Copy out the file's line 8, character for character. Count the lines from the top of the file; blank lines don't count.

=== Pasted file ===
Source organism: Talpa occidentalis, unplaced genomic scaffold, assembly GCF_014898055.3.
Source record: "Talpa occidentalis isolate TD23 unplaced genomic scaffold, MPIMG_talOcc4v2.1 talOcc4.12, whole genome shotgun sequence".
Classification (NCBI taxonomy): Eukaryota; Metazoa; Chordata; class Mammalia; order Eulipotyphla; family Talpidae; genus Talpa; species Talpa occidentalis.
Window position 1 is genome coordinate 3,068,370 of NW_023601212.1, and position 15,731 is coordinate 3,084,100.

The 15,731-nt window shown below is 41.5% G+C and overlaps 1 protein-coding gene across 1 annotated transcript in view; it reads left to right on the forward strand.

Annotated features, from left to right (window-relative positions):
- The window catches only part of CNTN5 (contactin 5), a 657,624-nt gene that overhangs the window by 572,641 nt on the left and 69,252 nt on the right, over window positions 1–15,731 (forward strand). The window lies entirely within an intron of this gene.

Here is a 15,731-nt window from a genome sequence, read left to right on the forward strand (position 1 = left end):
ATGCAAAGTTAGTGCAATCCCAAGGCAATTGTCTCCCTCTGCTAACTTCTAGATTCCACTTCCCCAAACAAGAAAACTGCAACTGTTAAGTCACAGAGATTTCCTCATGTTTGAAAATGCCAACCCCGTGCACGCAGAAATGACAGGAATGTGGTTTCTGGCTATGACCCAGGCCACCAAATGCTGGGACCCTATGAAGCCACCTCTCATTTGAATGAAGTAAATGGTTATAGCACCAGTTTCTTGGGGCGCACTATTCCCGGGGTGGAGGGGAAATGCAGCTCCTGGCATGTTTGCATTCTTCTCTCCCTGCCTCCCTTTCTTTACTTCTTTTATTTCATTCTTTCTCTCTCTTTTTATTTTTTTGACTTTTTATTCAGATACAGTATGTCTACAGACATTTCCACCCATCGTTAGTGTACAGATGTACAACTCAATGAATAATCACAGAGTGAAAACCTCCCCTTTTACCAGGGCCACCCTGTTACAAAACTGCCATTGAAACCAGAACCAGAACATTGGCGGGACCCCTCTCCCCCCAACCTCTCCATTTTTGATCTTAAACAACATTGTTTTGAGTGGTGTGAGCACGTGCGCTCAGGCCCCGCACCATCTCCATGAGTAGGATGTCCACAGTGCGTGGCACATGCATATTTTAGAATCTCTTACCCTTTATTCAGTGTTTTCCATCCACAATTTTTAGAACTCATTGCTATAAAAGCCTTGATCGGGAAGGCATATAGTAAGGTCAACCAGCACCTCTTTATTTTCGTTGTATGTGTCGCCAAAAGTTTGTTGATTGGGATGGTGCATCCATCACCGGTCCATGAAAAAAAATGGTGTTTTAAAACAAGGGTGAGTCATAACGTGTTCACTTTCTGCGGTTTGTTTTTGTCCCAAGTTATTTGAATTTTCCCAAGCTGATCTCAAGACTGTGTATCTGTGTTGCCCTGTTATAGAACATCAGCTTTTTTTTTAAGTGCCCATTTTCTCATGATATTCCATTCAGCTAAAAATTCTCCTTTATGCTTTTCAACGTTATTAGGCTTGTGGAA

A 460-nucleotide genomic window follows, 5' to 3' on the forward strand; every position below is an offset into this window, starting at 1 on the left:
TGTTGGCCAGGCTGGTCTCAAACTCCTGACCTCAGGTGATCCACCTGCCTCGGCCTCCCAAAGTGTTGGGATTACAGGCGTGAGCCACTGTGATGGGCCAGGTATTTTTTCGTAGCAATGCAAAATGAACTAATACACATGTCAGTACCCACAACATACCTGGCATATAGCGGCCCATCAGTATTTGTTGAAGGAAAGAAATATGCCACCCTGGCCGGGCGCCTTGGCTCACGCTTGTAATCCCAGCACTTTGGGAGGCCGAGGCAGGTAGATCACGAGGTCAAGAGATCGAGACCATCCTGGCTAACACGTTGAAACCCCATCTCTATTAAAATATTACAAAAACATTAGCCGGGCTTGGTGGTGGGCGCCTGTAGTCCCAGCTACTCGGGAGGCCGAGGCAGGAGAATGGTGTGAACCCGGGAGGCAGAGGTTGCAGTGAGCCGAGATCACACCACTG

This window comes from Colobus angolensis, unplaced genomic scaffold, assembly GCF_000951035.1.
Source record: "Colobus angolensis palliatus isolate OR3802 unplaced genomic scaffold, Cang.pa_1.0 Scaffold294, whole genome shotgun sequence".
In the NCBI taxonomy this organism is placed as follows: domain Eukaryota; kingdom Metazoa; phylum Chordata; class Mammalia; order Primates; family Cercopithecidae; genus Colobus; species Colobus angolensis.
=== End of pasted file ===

Here is a 15,731-nt window from a genome sequence, read left to right on the forward strand (position 1 = left end):